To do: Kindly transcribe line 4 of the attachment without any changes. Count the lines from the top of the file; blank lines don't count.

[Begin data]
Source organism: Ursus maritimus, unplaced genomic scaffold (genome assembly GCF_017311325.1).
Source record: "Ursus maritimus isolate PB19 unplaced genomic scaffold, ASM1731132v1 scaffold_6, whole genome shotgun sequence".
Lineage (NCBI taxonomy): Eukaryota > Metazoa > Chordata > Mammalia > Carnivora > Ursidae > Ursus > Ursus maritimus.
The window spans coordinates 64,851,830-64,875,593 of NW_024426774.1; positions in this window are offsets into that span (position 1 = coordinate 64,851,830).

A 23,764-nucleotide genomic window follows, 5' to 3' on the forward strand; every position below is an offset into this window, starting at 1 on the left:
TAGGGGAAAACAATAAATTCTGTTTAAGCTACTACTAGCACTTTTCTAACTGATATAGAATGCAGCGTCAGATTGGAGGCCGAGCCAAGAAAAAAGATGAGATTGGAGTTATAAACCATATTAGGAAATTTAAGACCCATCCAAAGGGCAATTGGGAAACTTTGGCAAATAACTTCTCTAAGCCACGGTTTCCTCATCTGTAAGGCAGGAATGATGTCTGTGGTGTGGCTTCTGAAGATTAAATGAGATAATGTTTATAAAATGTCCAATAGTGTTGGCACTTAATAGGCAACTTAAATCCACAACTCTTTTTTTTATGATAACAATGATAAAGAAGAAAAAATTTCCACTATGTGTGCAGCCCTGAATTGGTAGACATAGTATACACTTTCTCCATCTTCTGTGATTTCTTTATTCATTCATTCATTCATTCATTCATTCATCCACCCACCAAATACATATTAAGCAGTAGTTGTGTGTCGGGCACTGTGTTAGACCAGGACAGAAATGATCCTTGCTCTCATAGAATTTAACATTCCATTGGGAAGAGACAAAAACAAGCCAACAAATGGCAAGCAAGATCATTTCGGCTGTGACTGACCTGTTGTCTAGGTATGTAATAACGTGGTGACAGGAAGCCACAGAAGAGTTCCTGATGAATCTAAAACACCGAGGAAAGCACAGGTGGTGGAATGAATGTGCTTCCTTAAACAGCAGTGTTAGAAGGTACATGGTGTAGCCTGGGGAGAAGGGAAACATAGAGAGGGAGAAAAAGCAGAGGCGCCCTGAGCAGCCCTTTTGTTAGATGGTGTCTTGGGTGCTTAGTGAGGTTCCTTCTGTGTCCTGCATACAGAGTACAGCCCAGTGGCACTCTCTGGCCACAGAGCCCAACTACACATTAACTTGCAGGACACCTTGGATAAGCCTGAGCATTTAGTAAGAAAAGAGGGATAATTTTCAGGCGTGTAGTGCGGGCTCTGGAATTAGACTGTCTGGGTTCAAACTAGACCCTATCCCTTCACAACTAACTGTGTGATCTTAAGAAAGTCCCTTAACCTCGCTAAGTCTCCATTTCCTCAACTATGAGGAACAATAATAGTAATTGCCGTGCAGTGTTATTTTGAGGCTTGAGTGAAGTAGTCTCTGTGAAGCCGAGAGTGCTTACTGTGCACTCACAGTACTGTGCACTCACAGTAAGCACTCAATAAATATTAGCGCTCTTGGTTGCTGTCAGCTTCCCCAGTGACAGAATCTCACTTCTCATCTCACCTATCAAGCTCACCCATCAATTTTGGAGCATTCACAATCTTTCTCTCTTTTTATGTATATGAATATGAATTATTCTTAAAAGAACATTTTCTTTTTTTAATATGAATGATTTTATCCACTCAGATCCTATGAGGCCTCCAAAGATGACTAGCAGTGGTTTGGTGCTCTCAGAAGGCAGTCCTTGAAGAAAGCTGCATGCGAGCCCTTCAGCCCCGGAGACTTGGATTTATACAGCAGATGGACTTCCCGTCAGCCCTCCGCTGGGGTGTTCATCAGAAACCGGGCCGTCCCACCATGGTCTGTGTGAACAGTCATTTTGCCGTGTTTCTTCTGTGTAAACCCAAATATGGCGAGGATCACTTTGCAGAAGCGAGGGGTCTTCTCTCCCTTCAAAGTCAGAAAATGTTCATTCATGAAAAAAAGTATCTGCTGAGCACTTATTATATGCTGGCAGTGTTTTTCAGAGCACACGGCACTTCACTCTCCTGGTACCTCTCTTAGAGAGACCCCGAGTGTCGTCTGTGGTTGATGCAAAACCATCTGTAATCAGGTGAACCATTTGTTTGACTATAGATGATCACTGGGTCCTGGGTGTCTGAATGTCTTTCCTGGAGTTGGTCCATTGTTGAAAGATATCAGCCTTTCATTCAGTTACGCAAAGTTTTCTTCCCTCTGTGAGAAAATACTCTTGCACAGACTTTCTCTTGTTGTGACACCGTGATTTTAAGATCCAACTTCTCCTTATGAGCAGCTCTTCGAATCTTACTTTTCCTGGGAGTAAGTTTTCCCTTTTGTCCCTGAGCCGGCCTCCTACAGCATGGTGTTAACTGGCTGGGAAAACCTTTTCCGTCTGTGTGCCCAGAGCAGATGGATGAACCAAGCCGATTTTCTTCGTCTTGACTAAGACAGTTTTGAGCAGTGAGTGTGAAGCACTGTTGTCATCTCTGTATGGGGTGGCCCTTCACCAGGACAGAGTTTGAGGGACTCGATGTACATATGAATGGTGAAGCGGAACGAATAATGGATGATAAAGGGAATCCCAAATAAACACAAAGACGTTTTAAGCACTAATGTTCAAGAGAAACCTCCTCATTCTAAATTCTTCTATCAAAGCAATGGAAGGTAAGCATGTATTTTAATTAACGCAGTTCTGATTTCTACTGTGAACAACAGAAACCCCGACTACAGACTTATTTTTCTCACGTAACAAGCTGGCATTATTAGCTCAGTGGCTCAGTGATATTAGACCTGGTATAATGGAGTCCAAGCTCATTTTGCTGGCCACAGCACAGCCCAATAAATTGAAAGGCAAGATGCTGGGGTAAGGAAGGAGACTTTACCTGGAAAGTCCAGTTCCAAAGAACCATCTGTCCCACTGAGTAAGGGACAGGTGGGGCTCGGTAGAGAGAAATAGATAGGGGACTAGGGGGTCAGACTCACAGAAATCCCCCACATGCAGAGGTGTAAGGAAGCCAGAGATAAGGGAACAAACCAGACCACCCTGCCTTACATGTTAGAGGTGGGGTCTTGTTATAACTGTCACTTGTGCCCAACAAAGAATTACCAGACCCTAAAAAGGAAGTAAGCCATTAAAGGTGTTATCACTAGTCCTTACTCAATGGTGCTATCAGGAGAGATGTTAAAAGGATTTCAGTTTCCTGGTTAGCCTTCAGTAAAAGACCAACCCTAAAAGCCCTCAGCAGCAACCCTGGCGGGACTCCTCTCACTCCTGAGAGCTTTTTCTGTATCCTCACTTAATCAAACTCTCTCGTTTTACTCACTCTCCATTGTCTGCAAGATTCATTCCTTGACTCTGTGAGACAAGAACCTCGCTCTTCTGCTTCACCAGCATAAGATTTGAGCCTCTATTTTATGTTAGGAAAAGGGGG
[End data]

The window spans coordinates 64,851,830-64,875,593 of NW_024426774.1; positions in this window are offsets into that span (position 1 = coordinate 64,851,830).